But such a modified statement would fail to carry the required conclusion. It would not show that, when my conscience is aroused, I am unable then to oppose it and defeat it. For, in the first place, when we have before us the idea of a bad act, our attention need not be concentrated upon this one element of our whole state of mind. On the contrary, we may try to observe indifferently all the discordant factors of our complex condition; and, if we do this, our idea of the immorality of the act will not gain any relative increase of strength. And again, and in the second place, there is a very great difference between ideas. Some are highly symbolic, and in this case their effect on the imagination and feelings is comparatively weak.

I will try to explain this second point. Suppose, for example, I have thought of something pleasant, and then am asked to think of something twice as pleasant. I am able to perform this in more ways than one. I may retain the pleasant image which I already have, and which has furnished me with my idea of the represented pleasure; I may increase the pleasantness of that pleasant image, and may use this increase as a sign of something that is twice as pleasant. In this case we might roughly and inaccurately say that what represents twice the pleasure is itself actually felt to be doubly pleasant. But I may take another course: I need not try to double my pleasant image, but may qualify it from outside by another and a foreign image of quantity. That is, I may call up an image of something not pleasant, which is increased twofold, and I may use this as a sign to stand for twice; and adding this from the outside to my idea of something pleasant, I may so indirectly acquire the idea of what is doubly pleasant. In this case I do not say that the effect on the feelings and on the |147| imagination will vanish wholly, but I am sure we shall agree that it will be much diminished.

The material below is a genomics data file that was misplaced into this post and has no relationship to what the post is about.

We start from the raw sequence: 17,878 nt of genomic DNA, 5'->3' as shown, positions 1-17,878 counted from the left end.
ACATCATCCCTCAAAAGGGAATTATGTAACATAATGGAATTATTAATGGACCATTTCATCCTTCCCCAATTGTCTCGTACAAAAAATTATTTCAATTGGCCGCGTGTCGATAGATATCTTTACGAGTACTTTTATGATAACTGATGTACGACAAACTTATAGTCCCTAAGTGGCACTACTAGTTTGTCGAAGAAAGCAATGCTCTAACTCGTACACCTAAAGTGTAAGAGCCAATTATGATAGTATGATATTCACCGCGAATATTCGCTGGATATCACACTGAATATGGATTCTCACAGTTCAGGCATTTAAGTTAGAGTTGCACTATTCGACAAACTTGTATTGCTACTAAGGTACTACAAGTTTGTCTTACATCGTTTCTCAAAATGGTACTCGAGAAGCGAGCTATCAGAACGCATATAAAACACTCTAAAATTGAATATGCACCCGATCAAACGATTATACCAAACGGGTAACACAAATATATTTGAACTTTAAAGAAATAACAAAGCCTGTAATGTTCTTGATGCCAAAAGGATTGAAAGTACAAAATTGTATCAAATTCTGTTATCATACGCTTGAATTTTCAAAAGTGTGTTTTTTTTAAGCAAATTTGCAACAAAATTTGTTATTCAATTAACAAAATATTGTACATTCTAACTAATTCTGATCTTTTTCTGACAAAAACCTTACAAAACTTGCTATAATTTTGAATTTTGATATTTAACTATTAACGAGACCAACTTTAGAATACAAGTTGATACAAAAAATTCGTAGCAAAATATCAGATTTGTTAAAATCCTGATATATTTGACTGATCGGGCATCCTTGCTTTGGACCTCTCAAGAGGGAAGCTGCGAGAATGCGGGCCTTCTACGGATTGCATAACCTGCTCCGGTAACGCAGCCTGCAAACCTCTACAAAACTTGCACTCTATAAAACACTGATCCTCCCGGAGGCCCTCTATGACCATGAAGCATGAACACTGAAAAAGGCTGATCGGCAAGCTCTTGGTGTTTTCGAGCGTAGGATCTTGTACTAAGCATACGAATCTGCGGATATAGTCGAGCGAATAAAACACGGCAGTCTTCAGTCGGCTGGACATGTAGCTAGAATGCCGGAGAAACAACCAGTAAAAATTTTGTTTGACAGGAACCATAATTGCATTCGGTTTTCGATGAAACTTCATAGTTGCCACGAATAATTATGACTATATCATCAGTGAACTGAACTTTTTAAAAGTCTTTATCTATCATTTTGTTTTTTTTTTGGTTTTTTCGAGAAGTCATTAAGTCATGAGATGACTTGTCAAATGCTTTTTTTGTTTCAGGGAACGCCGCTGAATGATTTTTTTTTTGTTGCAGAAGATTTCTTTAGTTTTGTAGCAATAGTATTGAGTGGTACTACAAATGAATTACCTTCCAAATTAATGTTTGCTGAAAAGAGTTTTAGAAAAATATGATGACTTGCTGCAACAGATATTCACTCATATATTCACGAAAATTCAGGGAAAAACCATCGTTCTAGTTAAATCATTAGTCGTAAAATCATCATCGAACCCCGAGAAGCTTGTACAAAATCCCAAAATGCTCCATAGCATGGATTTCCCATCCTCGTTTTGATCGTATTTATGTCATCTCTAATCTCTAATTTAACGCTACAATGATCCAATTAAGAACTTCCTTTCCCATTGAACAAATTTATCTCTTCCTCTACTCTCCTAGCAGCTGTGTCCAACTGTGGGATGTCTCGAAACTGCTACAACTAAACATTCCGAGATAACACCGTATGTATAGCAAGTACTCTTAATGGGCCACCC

The point is so important that I perhaps may be allowed another illustration. I have the image of a horse before my mind, and I want to think of a hundred horses. Now, to do this, I need not try to have before me a hundred horse-images, but may apply the idea of a hundred from elsewhere. No doubt, this idea of a hundred times must rest upon some present image, but there is no sort of reason why it should rest on the obscure image of a hundred horses. In the same way, if I desire to think of a horse one hundred tunes as large as the first, I need not struggle to magnify my present horse-image. I may employ some other obscure image, take from that the idea of hundredfoldness, and employ this to modify my idea of a horse.

And we may strengthen our position by a familiar experience. We all know that as a rule it is impossible to recall either vivid pleasures or vivid pains. But it would be wrong to say that I have not the knowledge that my pleasure or my pain was very great. I do know ‘this; but I know it discursively and by the intellectual addition of the idea of intensity to my idea of the feeling. And hence the effect on the imagination and emotions may be very weak; it may serve in temptation but to sour the pleasure without preventing the sin. In a corrupted state, where the passions are enfeebled and where cruel experience has opened the eyes without changing the heart, we may find the condition described by Lamb, "the sin and the suffering co-instantaneous, or the latter forerunning the former, remorse preceding action."

The result of this is that the idea of a greater pleasure need not in itself be felt as more pleasant, nor the idea of a greater pain as more painful. The increase of feeling, if it takes place at all, need take place in no proportion to the increase thought of. This again must be true of the idea of wrong-doing. I may qualify my idea of a certain act by the addition of immorality, but I may transfer that addition from another and wholly separate image. In this case my knowledge that an act is bad does not rest on an image of |148| the act as bad. It consists primarily in the intellectual use of a symbol, and the secondary effect on the imagination and the feelings may be almost inappreciable.